“Having Bill and Danielle involved in the project was really amazing for me. Initially the parts were not written for them specifically in mind, but once it became time to start thinking about casting, both of them were at the top of my list. Once the idea entered my head that Bill Moseley could play Graveyard Gus I really couldn’t picture anyone else in that role. Same with Danielle, I realized she would be the only acceptable actress to play the role, and really what slasher flick would feel complete without Danielle in it? Once we involved our casting director I made it pretty clear to him that we wanted Bill and Danielle so he got the script over to their agents and we just sat back and waited for the news. After a week or so I got a call that said Bill really dug the script and Danielle was interested as well, so things got really exciting at that point. We started the negotiation process and after a bit of back and forth, we signed both of them onto the project. I was ecstatic and at that point I felt that something really amazing was going to come out of this project.”
What kind of tone have you aimed for with Blood Night and how violent or gruesome can audiences expect it to be?
“The tone of Blood Night is scary, sexy and fun! It has highs and lows, gets really intense and is gory as hell! Gallons of blood, lots of dismemberment and all sorts of gruesome goodies for the gore hounds out there! Blood Night does not skimp on the red stuff.”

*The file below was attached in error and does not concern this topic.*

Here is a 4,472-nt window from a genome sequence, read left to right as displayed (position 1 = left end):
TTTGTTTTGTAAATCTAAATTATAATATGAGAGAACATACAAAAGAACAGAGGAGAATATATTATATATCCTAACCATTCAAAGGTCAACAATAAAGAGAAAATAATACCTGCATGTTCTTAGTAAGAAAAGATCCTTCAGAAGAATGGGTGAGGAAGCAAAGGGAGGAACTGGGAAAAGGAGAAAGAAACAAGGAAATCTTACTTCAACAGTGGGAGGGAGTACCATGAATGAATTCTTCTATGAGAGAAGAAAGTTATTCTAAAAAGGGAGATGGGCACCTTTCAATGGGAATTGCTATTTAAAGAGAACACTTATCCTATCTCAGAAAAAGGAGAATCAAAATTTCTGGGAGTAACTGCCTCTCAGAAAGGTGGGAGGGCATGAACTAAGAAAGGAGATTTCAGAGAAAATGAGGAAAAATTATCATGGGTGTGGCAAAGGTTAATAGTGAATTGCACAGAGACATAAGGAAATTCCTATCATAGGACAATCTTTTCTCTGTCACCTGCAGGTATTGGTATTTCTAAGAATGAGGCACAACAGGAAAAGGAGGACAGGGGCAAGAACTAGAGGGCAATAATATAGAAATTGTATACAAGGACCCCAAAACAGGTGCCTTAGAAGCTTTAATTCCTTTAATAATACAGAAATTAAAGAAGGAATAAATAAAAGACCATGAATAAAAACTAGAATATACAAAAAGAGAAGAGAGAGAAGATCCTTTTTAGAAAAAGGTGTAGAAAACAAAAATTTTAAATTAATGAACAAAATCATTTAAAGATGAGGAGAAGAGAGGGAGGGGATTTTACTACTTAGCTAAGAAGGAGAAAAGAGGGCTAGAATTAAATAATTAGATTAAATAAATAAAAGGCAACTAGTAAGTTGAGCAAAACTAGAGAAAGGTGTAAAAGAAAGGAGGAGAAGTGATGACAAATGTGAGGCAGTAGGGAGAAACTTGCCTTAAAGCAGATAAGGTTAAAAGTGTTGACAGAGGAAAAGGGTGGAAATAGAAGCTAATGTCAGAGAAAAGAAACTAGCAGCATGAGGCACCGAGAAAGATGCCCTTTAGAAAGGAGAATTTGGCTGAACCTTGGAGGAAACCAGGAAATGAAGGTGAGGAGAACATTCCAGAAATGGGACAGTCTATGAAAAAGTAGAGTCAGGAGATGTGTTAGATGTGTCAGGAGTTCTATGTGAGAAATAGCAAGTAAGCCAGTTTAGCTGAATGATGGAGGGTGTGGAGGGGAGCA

Were you hoping to create a horror villain as iconic as Jason Voorhees or Jigsaw with Mary Hatchet, and will she be the central focus of the movie?
“Well, Mary is def the focus of the movie. It’s her legend that spawns all the events of the flick. I cant say that I was trying to create a villain as iconic as Jason or Jigsaw, though I would certainly love it if Mary Hatchet achieved such status. Blood Night in many ways is a big Friday the 13th tribute, though I think many of those motives and homages will be obvious only after several viewings of the film. I think Mary has the potential to achieve some real big time cult status but only time will tell. It is really more the audiences that will decide if she becomes so iconic than it is my decision. I created the character and I hope the audience loves her.”